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Bush dumps request form for clemency
After a court says the state must help felons fill out the form to have their rights restored, the governor decides it's not needed.
By TAMARA LUSH
Published July 23, 2004
A week after a court ordered the state to help felons fill out a form they need to restore their voting rights, Gov. Jeb Bush has responded.
He eliminated the form.
Now felons will have to wait for letters from state clemency officials telling them whether they need to apply. Some felons might get their rights automatically restored, but thousands will have to apply and wait for a hearing.
Bush wants the Department of Corrections to rely on an electronic notice from the Department of Corrections that an appeals court said last week was insufficient.
The decision drew criticism from some civil rights advocates.
"What the governor has decided to do is thumb his nose at the decision of the 1st District Court of Appeal," said Randall Berg, executive director of the Florida Justice Institute in Miami. "He's thrown up this complete bureaucratic hurdle to continually disenfranchise prisoners in the state of Florida."
Bush spokesman Jacob DiPietre said the change is intended to streamline the process.
"There's absolutely no reason to require the Department of Corrections to submit an electronic and paper application with the exact same information and at the exact same time to the Office of Executive Clemency," DiPietre said.
The appeals court last week rejected a lower court ruling that said an electronic notice from the state Department of Corrections to clemency officials was sufficient.
The appeals court said state prison officials must provide forms to felons and help fill them out.
Florida is one of seven states that do not automatically restore voting rights to felons who have served their sentences.
They must apply to the Board of Executive Clemency, comprising the governor and Cabinet.
But in the week since the ruling, Bush's lawyers decided such paperwork would be redundant.
"Requiring DOC to now prepare and submit a paper application (with the same information submitted electronically) before it is needed may strain personnel resources within the Office of Executive Clemency and Clemency Administration," Wendy Berger, the governor's assistant general counsel, wrote in a letter to the clemency office Wednesday. "As a result, the number of people who have their rights restored in a timely fashion may actually be reduced due to the additional processing and clemency investigations required."
The new process, DiPietre said, will work this way: When a felon is released from prison or probation, the Department of Corrections will electronically forward the felon's name to the Office of Executive Clemency.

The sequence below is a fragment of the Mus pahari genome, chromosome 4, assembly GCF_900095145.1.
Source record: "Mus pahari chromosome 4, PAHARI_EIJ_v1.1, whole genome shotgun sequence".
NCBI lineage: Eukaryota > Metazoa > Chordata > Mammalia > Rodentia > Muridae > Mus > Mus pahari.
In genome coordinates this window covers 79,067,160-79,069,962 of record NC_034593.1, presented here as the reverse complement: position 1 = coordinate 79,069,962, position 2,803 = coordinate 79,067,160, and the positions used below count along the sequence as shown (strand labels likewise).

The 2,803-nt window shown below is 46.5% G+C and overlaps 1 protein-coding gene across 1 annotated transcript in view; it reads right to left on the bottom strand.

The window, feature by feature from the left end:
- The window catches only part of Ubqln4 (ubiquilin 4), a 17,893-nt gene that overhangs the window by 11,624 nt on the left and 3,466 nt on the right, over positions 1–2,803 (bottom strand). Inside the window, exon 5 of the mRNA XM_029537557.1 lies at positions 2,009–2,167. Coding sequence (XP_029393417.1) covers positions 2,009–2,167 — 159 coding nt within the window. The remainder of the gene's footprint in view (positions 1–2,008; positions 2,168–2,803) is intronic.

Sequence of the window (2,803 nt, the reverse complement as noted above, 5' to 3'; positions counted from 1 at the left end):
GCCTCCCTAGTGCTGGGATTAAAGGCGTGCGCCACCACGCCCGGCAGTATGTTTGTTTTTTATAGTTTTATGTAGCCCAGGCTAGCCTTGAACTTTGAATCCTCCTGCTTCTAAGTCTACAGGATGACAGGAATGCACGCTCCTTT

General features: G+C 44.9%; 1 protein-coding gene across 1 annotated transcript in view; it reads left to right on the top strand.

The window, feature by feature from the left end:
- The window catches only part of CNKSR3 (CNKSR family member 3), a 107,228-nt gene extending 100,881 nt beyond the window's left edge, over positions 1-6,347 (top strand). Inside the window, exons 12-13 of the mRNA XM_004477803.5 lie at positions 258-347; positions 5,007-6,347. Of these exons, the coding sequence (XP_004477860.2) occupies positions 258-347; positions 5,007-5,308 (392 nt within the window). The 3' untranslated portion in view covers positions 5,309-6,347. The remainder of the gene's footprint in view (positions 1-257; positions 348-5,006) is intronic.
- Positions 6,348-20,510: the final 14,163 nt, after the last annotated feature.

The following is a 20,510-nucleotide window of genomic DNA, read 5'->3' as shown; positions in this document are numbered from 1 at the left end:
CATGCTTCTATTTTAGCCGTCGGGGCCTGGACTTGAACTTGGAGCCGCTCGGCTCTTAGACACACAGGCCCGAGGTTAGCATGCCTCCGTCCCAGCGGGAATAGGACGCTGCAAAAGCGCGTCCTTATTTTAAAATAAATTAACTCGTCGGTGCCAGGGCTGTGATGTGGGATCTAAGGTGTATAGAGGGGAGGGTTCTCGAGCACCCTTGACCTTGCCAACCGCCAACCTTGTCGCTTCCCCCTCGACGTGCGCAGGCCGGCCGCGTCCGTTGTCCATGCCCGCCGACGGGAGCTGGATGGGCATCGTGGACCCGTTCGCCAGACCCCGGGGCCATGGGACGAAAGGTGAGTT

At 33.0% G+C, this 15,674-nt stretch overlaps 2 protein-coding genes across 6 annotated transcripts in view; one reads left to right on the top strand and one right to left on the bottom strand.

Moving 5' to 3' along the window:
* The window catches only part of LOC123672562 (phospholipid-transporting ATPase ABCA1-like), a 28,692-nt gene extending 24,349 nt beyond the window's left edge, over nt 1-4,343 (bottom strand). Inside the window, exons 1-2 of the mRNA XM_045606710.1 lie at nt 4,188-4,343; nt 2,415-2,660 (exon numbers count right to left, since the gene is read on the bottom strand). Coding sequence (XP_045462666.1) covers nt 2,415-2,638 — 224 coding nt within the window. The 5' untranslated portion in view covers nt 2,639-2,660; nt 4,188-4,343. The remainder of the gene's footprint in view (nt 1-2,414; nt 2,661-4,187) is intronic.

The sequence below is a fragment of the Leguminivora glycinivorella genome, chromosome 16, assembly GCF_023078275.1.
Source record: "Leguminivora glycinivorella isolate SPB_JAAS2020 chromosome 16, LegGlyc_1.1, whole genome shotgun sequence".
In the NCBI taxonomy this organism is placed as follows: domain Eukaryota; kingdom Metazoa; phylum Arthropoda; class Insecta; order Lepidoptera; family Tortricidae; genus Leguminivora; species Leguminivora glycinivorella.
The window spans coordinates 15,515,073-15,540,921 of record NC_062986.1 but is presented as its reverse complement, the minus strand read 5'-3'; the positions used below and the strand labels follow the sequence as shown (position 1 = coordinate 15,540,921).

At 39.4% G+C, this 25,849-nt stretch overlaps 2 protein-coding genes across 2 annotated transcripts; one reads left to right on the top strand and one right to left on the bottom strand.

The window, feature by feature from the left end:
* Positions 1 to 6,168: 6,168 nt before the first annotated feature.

There, workers will determine whether the felon qualifies for automatic restoration of rights.
Felons who committed less serious crimes will qualify.
If the person is eligible, they will receive a letter saying their rights have been restored.
Serious felonies, such as drug trafficking and violent crimes, require a hearing before the Clemency Board. In such cases, the Office of Executive Clemency will inform felons in writing to contact the office to start the process to restore their rights.
"This streamlines the process even further," said DiPietre.
But critics say felons are often transient and it's unlikely clemency officials will be able to reach them by mail for months or years after release.
DiPietre said most felons do not have to have hearings; civil rights advocates say 85 percent must have hearings.
A spokesman for the clemency office could not clarify the issue Thursday.
"This will ensure that fewer people will know about the process or hear about the process," said Howard Simon, executive director of the American Civil Liberties Union of Florida.
Between 400,000 and 700,000 felons in Florida haven't had their voting rights restored.
Last year, 54,412 people were released from prison or fulfilled the terms of their parole. The issue of felon voting has became a hot issue after the 2000 election when some voters were wrongly identified by the state as felons and removed from the voting rolls. The state settled a lawsuit over that list, only to produce another flawed list this year that was recently abandoned.
Civil rights advocates have called on Bush to change the clemency rules to automatically restore voting rights to felons after serving their sentences. Bush said such changes would require amending the state Constitution.
The new policy allows felons to call, write or e-mail the clemency office to check their status.
It is unclear whether the clemency office will provide a toll-free number or additional staff to handle the added calls.
On Tuesday, a reporter who called the clemency office was routed to voice mail.
"Mailbox for clemency office is full," the message said. "Please try again later. Goodbye."